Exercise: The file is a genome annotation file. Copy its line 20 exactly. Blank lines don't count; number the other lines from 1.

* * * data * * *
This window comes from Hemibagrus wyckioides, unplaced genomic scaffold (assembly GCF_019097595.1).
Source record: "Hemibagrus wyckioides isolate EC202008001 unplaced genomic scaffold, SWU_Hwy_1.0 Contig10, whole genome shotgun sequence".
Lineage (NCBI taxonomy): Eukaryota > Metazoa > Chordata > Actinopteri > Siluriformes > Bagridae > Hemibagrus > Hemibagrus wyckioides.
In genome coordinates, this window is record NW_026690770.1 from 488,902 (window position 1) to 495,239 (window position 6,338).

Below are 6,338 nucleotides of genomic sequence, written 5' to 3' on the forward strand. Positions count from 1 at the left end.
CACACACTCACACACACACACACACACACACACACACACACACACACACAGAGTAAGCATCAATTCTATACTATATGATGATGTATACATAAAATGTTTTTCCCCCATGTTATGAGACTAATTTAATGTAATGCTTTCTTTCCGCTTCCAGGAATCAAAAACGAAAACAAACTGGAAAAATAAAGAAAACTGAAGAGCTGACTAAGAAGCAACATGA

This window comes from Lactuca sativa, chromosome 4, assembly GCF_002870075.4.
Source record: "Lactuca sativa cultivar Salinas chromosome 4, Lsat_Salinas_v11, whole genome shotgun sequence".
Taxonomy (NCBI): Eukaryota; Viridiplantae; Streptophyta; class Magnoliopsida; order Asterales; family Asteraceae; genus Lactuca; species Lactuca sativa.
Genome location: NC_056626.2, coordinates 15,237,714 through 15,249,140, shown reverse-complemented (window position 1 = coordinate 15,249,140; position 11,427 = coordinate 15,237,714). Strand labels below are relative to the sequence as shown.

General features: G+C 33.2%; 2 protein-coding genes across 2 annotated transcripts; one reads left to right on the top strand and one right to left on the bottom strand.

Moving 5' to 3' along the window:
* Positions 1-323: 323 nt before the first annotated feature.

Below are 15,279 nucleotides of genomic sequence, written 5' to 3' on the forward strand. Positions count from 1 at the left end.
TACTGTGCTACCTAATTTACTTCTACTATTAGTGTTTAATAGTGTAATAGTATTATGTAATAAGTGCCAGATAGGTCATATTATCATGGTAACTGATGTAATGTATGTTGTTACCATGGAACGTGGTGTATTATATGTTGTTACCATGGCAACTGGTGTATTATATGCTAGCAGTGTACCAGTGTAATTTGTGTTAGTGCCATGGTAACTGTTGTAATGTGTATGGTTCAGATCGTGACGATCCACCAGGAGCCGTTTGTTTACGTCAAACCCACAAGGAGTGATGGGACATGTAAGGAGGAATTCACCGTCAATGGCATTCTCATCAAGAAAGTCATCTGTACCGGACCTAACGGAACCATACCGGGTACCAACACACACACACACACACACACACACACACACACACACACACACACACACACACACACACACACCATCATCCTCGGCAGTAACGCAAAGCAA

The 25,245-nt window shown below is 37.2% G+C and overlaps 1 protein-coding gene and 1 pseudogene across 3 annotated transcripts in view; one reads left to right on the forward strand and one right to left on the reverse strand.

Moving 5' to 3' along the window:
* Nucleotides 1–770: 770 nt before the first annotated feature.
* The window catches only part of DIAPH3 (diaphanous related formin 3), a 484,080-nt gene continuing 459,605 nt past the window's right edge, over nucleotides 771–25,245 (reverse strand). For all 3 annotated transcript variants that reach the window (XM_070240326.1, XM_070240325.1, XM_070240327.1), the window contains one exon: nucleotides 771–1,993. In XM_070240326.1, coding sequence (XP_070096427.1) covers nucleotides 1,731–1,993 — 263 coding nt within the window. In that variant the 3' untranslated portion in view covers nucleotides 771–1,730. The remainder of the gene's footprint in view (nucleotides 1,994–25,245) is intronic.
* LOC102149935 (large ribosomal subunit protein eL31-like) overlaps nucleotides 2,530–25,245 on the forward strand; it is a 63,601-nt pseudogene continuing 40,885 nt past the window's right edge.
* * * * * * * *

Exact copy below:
* LOC102149935 (large ribosomal subunit protein eL31-like) overlaps nucleotides 2,530–25,245 on the forward strand; it is a 63,601-nt pseudogene continuing 40,885 nt past the window's right edge.